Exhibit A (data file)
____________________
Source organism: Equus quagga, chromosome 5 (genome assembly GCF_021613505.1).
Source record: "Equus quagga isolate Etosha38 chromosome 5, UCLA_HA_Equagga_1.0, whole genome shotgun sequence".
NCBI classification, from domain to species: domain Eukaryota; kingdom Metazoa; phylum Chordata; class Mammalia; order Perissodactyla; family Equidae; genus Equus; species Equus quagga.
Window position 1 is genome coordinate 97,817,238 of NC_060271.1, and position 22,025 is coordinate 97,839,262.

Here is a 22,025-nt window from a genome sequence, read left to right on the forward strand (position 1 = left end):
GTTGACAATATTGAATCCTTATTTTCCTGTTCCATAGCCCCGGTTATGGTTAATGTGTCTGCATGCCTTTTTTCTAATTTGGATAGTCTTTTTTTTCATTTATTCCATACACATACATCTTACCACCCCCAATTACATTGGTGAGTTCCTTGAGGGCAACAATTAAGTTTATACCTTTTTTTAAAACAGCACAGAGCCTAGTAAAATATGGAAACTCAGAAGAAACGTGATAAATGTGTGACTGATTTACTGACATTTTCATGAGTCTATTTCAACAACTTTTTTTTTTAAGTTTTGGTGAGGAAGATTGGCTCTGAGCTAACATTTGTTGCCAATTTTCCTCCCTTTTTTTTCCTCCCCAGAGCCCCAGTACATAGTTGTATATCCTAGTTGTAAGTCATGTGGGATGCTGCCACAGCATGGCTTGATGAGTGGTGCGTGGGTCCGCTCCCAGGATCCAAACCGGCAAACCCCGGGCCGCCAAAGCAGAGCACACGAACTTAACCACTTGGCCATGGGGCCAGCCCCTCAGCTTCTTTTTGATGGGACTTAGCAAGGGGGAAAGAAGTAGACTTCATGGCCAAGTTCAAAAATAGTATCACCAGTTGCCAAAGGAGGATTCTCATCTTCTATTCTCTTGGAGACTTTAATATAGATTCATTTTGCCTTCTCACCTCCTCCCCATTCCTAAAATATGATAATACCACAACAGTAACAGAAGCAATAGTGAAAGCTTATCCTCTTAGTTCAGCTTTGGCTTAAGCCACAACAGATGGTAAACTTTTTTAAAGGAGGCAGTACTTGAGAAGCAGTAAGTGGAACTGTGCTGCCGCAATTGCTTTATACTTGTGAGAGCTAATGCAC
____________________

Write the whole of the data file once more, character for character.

Source organism: Equus quagga, chromosome 5 (genome assembly GCF_021613505.1).
Source record: "Equus quagga isolate Etosha38 chromosome 5, UCLA_HA_Equagga_1.0, whole genome shotgun sequence".
NCBI classification, from domain to species: domain Eukaryota; kingdom Metazoa; phylum Chordata; class Mammalia; order Perissodactyla; family Equidae; genus Equus; species Equus quagga.
Window position 1 is genome coordinate 97,817,238 of NC_060271.1, and position 22,025 is coordinate 97,839,262.

Here is a 22,025-nt window from a genome sequence, read left to right on the forward strand (position 1 = left end):
GTTGACAATATTGAATCCTTATTTTCCTGTTCCATAGCCCCGGTTATGGTTAATGTGTCTGCATGCCTTTTTTCTAATTTGGATAGTCTTTTTTTTCATTTATTCCATACACATACATCTTACCACCCCCAATTACATTGGTGAGTTCCTTGAGGGCAACAATTAAGTTTATACCTTTTTTTAAAACAGCACAGAGCCTAGTAAAATATGGAAACTCAGAAGAAACGTGATAAATGTGTGACTGATTTACTGACATTTTCATGAGTCTATTTCAACAACTTTTTTTTTTAAGTTTTGGTGAGGAAGATTGGCTCTGAGCTAACATTTGTTGCCAATTTTCCTCCCTTTTTTTTCCTCCCCAGAGCCCCAGTACATAGTTGTATATCCTAGTTGTAAGTCATGTGGGATGCTGCCACAGCATGGCTTGATGAGTGGTGCGTGGGTCCGCTCCCAGGATCCAAACCGGCAAACCCCGGGCCGCCAAAGCAGAGCACACGAACTTAACCACTTGGCCATGGGGCCAGCCCCTCAGCTTCTTTTTGATGGGACTTAGCAAGGGGGAAAGAAGTAGACTTCATGGCCAAGTTCAAAAATAGTATCACCAGTTGCCAAAGGAGGATTCTCATCTTCTATTCTCTTGGAGACTTTAATATAGATTCATTTTGCCTTCTCACCTCCTCCCCATTCCTAAAATATGATAATACCACAACAGTAACAGAAGCAATAGTGAAAGCTTATCCTCTTAGTTCAGCTTTGGCTTAAGCCACAACAGATGGTAAACTTTTTTAAAGGAGGCAGTACTTGAGAAGCAGTAAGTGGAACTGTGCTGCCGCAATTGCTTTATACTTGTGAGAGCTAATGCAC